Before initiating the interviews, approximately eighteen semi-structured questions were formulated, some of which were changed or re-worded during the course of the interview. Interview subjects were selected based on their position. The name of the delegation leader for each African member state was obtained from the UNFCCC secretariat. For certain member states, where the leading delegate was unable to be interviewed due to security reasons or timing, an alternative senior member of the delegation was sought. A total of 23 African leaders were interviewed. Appendix E lists the African Group leaders who were interviewed as part of the study. The African leaders who were interviewed consisted of Presidents, Ministers, Ambassadors, Director Generals, Directors and other senior personnel of the countries delegation such as the UNFCCC Focal Point Representative.
The choice of a semi-structured rather than a structured interview was employed as it offered sufficient flexibility to approach the individual respondents in different ways, while collecting the same data. All interviews were held in the various meeting rooms of Bella Centre and half
of the interviews took place during the high level segment of COP15, i.e. between the 16th – 18th December 2009. The interviews were pre-scheduled; however, due to the overrunning of a number of the COP15 Plenary sessions, a certain degree of flexibility was required by the researcher. In some of the interviews, an interpreter had to be used. In all cases, this interpreter would be a member of the same African delegation as the interviewee. The duration of each interview varied from 45 minutes to 1 hours and 15 minutes.
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Before each interview commenced, the researcher gave an introduction highlighting the purpose and background to the research, the interview questions, the length of the interview in terms of time and the confidentiality of the results. Most senior interviewees were accompanied by security officers, directors or special assistants. A number of interviewees had invited one or two members of their delegation to give comments or information in addition to their own response and these were also recorded.
The interviews were recorded using a combination or methods. Some were recorded using a tape recorder, whilst others were transcribed or a combination of both methods was used during the interview. The intention was to use a tape recorder for all interviews conducted, as this would ensure the most accurate account of the conversations held. However, due to certain reasons, some security aides and ministerial assistants did not allow the use of a tape recorder. In these instances, the interview was transcribed and a synopsis of the interview was read back to ensure the accuracy of the data captured. However, this slowed down the progress of the interview.
4.7.5 Participant Observer
According to Jorgensen (1989), participant observation is most appropriate when certain minimal conditions are present:
The research problem is concerned with human meanings and interpretations gained from the insider’s perspective.
The phenomenon is sufficiently limited in size and location to be studied as a case
Study questions are appropriate for a case.
The research question can be addressed by qualitative data gathered by direct observation and other means pertinent to the field setting.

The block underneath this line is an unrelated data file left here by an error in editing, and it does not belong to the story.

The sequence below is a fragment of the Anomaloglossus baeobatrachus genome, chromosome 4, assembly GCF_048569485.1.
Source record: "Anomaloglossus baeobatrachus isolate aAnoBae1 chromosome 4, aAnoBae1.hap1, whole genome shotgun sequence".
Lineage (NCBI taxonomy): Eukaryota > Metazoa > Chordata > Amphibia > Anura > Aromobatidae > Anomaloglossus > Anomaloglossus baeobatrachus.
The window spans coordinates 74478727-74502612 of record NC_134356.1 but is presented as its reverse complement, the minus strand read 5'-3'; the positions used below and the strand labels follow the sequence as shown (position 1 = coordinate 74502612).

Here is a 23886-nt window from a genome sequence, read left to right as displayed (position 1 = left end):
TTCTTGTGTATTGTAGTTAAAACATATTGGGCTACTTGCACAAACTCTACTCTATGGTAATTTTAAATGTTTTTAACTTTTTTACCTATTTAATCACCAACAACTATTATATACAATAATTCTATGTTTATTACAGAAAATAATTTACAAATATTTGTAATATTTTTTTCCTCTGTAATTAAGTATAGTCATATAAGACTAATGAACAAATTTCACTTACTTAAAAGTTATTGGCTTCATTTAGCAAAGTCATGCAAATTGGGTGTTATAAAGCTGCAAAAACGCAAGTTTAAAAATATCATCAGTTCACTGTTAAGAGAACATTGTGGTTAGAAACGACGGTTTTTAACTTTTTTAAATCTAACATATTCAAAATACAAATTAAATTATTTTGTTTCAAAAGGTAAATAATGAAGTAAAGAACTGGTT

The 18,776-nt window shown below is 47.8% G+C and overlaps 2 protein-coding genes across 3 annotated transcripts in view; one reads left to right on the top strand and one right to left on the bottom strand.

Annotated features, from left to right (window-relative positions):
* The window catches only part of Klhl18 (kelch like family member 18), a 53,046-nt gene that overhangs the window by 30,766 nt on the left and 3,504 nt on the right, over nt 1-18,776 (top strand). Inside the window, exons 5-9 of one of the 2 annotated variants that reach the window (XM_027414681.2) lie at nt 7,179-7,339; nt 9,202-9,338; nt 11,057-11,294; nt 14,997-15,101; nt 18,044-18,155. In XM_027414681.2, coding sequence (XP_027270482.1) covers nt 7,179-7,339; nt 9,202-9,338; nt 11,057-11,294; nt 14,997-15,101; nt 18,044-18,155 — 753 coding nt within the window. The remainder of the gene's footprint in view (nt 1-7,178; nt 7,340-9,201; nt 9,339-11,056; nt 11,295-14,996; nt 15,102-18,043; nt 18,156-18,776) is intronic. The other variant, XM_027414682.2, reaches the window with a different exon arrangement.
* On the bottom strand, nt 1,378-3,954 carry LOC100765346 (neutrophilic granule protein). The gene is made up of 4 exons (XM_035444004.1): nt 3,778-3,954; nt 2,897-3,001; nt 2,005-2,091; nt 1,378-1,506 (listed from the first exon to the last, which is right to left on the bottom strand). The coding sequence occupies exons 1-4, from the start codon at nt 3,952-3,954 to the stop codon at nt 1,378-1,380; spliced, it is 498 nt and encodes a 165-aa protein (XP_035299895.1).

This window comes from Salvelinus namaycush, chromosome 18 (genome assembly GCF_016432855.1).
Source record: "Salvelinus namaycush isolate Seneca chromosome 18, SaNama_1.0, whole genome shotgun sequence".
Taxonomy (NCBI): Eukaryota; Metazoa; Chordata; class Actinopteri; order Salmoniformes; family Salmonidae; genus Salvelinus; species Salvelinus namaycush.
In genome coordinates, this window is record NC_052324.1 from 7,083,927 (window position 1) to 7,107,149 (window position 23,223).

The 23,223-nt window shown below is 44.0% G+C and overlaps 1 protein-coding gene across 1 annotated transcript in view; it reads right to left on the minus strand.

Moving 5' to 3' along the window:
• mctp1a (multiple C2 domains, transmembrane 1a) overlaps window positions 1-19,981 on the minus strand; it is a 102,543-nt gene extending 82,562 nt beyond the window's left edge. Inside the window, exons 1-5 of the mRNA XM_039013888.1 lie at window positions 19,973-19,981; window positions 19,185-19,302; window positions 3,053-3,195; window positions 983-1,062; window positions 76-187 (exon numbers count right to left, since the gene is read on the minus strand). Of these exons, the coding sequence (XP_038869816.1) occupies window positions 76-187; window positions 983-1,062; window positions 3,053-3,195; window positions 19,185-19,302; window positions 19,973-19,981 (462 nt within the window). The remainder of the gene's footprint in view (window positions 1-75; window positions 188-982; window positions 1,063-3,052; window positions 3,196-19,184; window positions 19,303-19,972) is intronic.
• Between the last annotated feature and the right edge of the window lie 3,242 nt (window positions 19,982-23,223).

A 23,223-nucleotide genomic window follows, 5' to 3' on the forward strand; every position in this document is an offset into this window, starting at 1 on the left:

Jorgensen (1989) further states that “participant observation is especially appropriate for exploratory studies [as it is a] a special form of observation and a unique way of collecting data […] Direct involvement in the here and now of people’s daily lives provides both a point of reference for the logic and process of participation observational inquiry and a strategy for gaining access to phenomena that commonly are obscured from the standpoint of a non-participant.”
Furthermore, according to Iacono et al (2009), participant observation can “arise from an on-going work situation where the researcher is an industry practitioner.” Given this researcher’s professional status as a practitioner in the field of management consultancy and her current assignment as the Special Technical Assistant to the Minister of Environment, participant observation was used as a method to further understand the group decision-making process of African leaders within the context of the African Group. Observed were the daily activities in relation to how decisions were made, the interaction between delegates and the group dynamics.
The formal African Group meetings scheduled from 8am – 9am daily were attended, as well as the African Group meetings relating to the Kyoto Protocol between 7pm – 8pm, each day. These African Group meetings were at the technical level. A total of 18 African Group meetings at the technical level were attended during COP15. The researcher also attended all four meetings of the African Ministers Committee on Environment (AMCEN) and the two meetings of the Conference of African Heads of State on Climate Change (CAHOSCC).
The plenary sessions of the COP15 / MOP5 were closed to party delegates. However, as the researcher was registered as a participant to the Conference, further need to negotiate access to the plenary sessions was not required. During the meetings of the African Group, AMCEN, CAHOSCC and the plenary sessions, detailed observations and field notes were made, including observations on the ‘culture’ of the UNFCCC decision-making environment. As a researcher, being in the midst of the decision-making process allowed my own understanding and notions to be continually challenged by the action and words of the African leaders within COP15.
Conversations were had and questions were asked during the African Group meetings only.